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J Pathol. 2007 Jul;212(3):345-52.

Cholestasis is a marker for hepatocellular carcinomas displaying beta-catenin mutations.

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  • 1Institut Cochin, D├ępartement EMC, Paris, F-75014, France.

Abstract

The Wnt/beta-catenin signalling pathway is activated in many human hepatocellular carcinomas (HCC). Identification of beta-catenin mutation relies mostly on sequence analysis and/or immunohistochemistry. beta-catenin mutation may also be detected by analysing the expression of its target genes. The GLUL gene encoding glutamine synthetase (GS), for example, appears to be a pertinent marker. The aim of this study was to correlate GS immunostaining and beta-catenin mutations with clinicopathological features in HCC. We found that GS immunostaining had a sensitivity of 90% for the detection of beta-catenin mutations, with 98% specificity, whereas beta-catenin immunostaining had a sensitivity of 63% with 98% specificity. We used the sensitive GS marker to characterize 190 HCC cases. Sixty-eight (36%) cases displayed Wnt/beta-catenin activation. In addition to their well-differentiated pattern, these tumours exhibited significant features such as a homogeneous microtrabeculo-acinar pattern, low-grade cellular atypia, and cholestasis. As these tumours exhibited cholestasis, we hypothesized that beta-catenin acts on specific bile synthesis and/or transport pathways. In conclusion, we propose that GS immunostaining and a cholestatic pattern are relevant criteria for the identification of HCC with beta-catenin mutations.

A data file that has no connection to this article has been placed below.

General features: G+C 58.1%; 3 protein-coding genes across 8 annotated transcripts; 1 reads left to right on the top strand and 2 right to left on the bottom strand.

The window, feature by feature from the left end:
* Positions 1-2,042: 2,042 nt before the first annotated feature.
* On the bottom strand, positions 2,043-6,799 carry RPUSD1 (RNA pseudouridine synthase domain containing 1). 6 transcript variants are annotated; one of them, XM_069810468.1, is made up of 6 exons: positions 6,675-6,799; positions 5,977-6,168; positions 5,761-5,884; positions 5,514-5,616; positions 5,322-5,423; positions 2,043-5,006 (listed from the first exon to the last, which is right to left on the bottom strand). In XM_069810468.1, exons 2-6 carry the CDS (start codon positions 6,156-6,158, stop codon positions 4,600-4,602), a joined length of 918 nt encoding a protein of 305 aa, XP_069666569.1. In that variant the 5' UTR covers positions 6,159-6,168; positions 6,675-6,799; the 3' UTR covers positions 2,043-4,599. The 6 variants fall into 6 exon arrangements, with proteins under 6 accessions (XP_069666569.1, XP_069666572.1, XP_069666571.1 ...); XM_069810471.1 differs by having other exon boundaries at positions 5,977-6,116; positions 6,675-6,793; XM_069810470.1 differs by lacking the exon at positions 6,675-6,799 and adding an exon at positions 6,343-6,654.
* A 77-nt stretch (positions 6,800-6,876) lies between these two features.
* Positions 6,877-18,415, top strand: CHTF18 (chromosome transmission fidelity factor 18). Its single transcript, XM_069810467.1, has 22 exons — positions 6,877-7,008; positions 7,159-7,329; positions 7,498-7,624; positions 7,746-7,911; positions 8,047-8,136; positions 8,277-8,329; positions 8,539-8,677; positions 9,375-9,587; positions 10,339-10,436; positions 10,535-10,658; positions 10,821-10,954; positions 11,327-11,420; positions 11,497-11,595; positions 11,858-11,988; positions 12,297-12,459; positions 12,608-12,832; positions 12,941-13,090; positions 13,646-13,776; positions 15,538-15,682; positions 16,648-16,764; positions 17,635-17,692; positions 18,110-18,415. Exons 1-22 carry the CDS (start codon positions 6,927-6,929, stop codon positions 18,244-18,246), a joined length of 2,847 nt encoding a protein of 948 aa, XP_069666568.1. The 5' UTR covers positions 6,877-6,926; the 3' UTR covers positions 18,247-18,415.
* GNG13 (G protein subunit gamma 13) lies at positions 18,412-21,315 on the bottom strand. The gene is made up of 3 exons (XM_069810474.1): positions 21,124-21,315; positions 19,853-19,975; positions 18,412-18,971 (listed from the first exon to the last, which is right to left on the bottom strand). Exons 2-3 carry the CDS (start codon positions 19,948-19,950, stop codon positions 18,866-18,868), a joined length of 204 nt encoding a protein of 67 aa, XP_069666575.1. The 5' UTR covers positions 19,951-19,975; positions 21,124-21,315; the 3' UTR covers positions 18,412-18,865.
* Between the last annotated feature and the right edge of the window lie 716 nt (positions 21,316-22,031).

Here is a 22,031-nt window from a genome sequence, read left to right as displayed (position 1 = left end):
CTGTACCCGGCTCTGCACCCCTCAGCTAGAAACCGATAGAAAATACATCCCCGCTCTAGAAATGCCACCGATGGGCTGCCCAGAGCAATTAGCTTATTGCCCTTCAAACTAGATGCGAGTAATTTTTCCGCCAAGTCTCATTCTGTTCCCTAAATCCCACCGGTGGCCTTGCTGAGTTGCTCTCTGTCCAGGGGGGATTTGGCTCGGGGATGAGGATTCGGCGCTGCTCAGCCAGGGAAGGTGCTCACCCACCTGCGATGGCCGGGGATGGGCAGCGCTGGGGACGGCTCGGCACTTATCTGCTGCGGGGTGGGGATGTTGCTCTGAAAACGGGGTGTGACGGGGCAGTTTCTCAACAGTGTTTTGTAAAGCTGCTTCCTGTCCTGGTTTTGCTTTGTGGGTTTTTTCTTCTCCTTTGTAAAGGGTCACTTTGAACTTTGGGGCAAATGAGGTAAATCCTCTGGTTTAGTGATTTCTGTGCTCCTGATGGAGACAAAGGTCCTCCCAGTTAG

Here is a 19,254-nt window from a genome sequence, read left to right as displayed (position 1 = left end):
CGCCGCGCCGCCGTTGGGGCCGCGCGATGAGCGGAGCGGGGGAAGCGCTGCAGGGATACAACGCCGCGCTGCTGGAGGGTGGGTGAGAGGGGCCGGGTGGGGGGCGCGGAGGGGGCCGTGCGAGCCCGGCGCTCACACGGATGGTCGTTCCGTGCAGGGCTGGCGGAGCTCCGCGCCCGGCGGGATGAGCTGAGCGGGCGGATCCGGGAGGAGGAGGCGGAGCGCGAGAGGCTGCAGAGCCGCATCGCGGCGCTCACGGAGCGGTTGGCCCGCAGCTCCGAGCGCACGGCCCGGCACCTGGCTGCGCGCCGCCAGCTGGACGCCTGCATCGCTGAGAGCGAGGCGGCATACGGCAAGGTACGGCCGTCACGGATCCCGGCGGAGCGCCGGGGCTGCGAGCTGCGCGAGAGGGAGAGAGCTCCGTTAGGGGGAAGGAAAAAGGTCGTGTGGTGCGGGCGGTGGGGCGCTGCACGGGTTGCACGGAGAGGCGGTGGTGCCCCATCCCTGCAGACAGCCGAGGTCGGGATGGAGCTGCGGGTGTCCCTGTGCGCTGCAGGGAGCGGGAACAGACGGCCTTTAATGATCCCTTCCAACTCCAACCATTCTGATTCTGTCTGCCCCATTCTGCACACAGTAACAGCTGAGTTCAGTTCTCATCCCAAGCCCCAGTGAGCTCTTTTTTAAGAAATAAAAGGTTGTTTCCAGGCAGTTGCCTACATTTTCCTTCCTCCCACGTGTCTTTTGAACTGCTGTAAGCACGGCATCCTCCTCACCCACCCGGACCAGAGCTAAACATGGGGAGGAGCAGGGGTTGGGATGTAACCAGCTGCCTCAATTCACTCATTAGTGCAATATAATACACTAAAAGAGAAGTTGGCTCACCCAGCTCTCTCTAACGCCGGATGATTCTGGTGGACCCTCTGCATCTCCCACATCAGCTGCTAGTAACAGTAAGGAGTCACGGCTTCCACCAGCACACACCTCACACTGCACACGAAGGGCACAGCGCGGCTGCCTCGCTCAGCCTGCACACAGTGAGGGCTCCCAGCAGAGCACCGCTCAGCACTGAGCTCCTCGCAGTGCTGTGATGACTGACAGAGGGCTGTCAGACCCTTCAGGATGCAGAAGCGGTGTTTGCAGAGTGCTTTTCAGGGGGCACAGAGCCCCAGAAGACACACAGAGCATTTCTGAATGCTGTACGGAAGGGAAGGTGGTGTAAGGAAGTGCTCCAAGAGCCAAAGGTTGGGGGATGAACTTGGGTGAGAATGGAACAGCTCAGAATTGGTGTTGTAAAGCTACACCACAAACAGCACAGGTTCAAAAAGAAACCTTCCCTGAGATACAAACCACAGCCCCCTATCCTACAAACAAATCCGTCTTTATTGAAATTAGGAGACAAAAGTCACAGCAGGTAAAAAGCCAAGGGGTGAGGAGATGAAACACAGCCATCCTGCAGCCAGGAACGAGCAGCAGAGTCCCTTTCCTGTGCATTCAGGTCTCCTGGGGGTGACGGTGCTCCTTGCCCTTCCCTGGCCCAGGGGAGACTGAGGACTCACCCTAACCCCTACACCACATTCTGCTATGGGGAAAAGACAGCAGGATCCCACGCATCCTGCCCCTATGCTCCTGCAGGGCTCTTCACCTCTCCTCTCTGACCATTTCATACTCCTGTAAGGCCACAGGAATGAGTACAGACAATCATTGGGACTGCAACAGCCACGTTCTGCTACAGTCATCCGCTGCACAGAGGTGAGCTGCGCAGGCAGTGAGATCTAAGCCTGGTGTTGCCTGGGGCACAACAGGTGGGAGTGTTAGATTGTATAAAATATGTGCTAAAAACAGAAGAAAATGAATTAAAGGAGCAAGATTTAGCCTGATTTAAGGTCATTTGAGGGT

Copyright (c) 2007 Pathological Society of Great Britain and Ireland. Published by John Wiley & Sons, Ltd.

PMID:
17487939
[PubMed - indexed for MEDLINE]
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